Alfred Klein served as President of Keneseth Israel for nearly two decades. During his tenure, Keneseth Israel continued to grow and become an influential congregation in the Reform movement. In 1904, under Klein’s leadership, Keneseth Israel helped establish a new Reform synagogue for recent immigrants in South Philadelphia. In 1908, in partnership with Rodeph Shalom, Keneseth Israel hosted the convention of the Union of American Hebrew Congregations. When Rabbi Krauskopf was granted leave to travel and fundraise for Hebrew Union College, the Central Conference of American Rabbis, and the creation of new Reform congregations, Klein brought in two assistant rabbis, Henry M. Fisher and Eli Mayer, to assist with religious life at the synagogue. In 1906, with Rabbi Krauskopf back at Keneseth Israel, Rabbi Isaac Landman was hired as the new assistant rabbi. Together, they developed a Torah-focused religious school curriculum. In 1912, the Sisterhood was founded, and the congregation had reached a membership in excess of 1,100. With such large numbers, the Alumni Society raised the funds to build a new building for the school south of the synagogue. Classes began in the new building in the fall of 1914. This period also featured rapid growth of the library, which, by 1916, contained 7,500 volumes and had to be moved out of the Broad Street Temple and into the Alumni Building. In 1916, Rabbi Landman accepted his own pulpit and was succeeded as assistant rabbi by Rabbi James Heller. When the United States entered World War I, Keneseth Israel adopted a program of War Service that included conspicuous placement of names of members serving in the armed forces, corresponding with them, opening the Chapel for private prayers, and offering the Alumni Building for recreation for members of the armed forces. Rabbi Heller soon took his own pulpit, and Rabbi Abraham Feldman was hired as assistant rabbi in 1920. In 1922, the congregation’s bylaws were amended to allow all seat holders to become members and to allow two women to serve on the Board.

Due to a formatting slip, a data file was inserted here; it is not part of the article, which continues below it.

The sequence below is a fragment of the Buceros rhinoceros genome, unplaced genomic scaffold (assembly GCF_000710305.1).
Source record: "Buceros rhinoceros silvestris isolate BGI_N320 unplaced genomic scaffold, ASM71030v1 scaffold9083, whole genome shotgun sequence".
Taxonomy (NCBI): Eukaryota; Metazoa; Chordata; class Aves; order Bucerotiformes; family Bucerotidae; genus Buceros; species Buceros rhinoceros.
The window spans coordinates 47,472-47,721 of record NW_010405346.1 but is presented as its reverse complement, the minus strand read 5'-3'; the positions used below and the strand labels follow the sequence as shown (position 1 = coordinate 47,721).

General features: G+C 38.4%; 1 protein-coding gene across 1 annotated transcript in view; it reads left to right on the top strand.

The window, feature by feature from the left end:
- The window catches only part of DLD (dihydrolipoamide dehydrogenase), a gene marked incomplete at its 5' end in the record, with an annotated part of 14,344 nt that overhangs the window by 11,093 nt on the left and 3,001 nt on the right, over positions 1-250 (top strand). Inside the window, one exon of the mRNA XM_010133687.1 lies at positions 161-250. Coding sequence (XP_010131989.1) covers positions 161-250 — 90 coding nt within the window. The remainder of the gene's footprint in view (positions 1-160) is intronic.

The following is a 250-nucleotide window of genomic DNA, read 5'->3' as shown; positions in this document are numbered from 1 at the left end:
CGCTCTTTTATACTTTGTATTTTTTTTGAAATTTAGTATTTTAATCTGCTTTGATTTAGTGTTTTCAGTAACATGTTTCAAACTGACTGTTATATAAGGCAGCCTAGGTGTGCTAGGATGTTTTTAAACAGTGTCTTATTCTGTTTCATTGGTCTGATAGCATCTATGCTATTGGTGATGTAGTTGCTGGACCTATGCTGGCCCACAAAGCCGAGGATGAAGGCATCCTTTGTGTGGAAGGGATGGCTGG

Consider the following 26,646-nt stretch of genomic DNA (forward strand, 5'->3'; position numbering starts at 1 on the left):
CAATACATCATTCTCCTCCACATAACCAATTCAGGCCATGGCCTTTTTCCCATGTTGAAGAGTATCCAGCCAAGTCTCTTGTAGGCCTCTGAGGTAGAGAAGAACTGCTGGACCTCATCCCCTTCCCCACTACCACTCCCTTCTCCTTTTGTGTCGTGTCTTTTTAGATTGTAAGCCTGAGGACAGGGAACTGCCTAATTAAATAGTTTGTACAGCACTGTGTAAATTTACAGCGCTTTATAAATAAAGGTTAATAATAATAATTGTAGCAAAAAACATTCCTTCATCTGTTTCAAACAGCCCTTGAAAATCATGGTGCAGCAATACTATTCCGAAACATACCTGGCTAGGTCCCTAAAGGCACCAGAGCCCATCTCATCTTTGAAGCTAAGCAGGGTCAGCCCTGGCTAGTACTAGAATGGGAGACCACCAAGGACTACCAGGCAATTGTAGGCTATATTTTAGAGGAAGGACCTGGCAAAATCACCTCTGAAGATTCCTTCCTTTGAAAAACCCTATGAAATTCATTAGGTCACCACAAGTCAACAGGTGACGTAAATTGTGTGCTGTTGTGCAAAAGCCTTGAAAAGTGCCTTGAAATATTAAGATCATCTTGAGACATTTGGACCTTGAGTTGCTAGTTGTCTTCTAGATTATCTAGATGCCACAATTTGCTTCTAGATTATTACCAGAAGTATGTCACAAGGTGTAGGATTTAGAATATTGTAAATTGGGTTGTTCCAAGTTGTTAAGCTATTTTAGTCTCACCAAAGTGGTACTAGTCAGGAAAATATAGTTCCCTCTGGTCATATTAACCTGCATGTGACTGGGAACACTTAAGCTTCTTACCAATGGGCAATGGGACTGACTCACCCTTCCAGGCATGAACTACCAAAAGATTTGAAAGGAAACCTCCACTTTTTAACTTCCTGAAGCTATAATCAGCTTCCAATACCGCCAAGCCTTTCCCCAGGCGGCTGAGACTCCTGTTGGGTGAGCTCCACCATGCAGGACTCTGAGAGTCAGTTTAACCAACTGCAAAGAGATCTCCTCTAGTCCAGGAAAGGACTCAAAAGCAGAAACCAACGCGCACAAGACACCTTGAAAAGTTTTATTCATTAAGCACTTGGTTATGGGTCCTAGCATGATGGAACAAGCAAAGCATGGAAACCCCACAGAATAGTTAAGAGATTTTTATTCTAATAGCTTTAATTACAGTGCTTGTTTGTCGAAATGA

Alfred Klein was born on May 31, 1859 in Philadelphia. He was the son of former Keneseth Israel President David Klein. He had at least one sibling, a sister named Rosa, and was married to Clara P. Klein, also of Philadelphia. In addition to serving as President of Keneseth Israel for many years, Klein held a leadership position in the Union of American Hebrew Congregations. He may have worked in uniform manufacturing. Klein resided for some time at 1521 Jefferson Street, in Philadelphia. His residence at the time of his death was 1530 Locust Street. Klein died on July 22, 1940 and is buried at Mount Sinai Cemetery.